On Thursday night, former Vice President Joe Biden officially accepted the Democratic nomination for president. It’s not what progressives hoped for, but here we are.
In his speech at the Democratic National Convention, Biden laid out a vision for tackling the four crises facing the U.S., including the coronavirus, economic collapse, systemic racism, and climate change. While he didn’t quite make the case for how they interlock, it was generally a good speech that reflects a shift in how Biden has changed his stance on climate in particular since the primary wrapped.
From the Washington Post to progressive think tank Data for Progress to the august pages of Earther, the shift has been described as Biden moving to the left on climate. This is, at least in part, wrong. Activists on the left may have gotten Biden to move, but that obscures the actual dynamics of what’s happening, namely that Biden is moving in a direction of science — science that climate activists have long embraced and pushed for. That’s not moving to the left. That’s being right.
Mapping any issue onto a right-left spectrum is just how we talk about politics. It makes it easier to frame in the news and incorporate it into a political identity. What to do about climate change has been charted onto that spectrum, with do nothing sitting furthest to the “right” and the Green New Deal standing the furthest “left.” Between those two poles, you have plans to plant a trillion trees, a carbon tax, end fossil fuel subsidies, and so on.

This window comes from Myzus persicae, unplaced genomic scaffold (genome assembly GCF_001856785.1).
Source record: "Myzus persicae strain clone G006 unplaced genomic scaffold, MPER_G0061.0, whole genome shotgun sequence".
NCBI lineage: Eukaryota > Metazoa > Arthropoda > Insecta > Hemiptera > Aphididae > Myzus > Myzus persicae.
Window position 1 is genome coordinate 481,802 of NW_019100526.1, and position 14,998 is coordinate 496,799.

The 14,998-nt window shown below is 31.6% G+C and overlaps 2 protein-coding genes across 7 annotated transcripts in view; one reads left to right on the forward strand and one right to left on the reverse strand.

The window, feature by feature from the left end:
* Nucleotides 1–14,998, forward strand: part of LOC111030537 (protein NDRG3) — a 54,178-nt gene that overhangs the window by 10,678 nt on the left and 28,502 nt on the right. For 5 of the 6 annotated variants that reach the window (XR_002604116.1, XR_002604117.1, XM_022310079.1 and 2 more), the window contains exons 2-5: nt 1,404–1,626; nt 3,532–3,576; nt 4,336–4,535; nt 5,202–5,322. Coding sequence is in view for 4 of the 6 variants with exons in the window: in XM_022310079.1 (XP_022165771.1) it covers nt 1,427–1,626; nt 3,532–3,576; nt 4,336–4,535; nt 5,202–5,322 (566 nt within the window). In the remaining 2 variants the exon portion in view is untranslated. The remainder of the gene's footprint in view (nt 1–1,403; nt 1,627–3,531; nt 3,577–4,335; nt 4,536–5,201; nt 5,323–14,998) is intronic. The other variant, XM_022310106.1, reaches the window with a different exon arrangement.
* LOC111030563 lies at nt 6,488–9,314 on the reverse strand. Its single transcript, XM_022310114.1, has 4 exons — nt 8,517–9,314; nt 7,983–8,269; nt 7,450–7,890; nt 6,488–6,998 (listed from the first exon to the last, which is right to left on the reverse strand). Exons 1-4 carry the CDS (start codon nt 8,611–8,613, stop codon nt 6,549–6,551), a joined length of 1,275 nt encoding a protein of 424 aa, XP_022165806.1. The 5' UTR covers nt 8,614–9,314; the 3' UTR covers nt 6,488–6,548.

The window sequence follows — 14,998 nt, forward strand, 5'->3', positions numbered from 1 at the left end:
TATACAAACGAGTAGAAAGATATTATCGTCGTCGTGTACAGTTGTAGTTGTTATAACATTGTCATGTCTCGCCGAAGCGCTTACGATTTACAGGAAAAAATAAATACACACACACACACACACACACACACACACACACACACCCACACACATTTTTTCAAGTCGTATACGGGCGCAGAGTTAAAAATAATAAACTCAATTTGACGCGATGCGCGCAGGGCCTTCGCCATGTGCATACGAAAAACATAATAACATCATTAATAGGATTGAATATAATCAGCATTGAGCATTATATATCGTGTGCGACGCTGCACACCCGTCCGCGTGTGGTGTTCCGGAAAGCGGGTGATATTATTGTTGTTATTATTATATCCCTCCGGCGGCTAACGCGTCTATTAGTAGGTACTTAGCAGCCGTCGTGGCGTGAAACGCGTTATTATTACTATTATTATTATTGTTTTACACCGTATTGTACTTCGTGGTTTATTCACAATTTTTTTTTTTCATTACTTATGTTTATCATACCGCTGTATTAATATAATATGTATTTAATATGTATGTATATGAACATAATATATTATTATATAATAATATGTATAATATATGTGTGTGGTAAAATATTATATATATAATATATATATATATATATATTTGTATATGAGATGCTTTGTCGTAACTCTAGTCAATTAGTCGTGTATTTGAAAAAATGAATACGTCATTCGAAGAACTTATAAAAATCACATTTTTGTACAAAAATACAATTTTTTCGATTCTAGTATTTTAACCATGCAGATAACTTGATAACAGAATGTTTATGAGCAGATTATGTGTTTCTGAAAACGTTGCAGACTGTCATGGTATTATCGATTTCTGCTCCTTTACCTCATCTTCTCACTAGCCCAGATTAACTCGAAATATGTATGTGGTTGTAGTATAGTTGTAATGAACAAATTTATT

Biden has embraced policies and targets that are increasingly aligned with the climate activists. That includes holding fossil fuel polluters accountable in court and using the massive buying power of the federal government to clean up the supply chain. And he’s targeting a grid decarbonization date of 2035, which would be a major step in line with activists’ demands. There’s still work to do, of course, but this is absolutely a win for activists and is a move left in terms of policy for Biden. Defining the climate crisis in purely political terms, however, ignores the reality that science has laid out what needs to happen for us to address the catastrophe of a warming planet.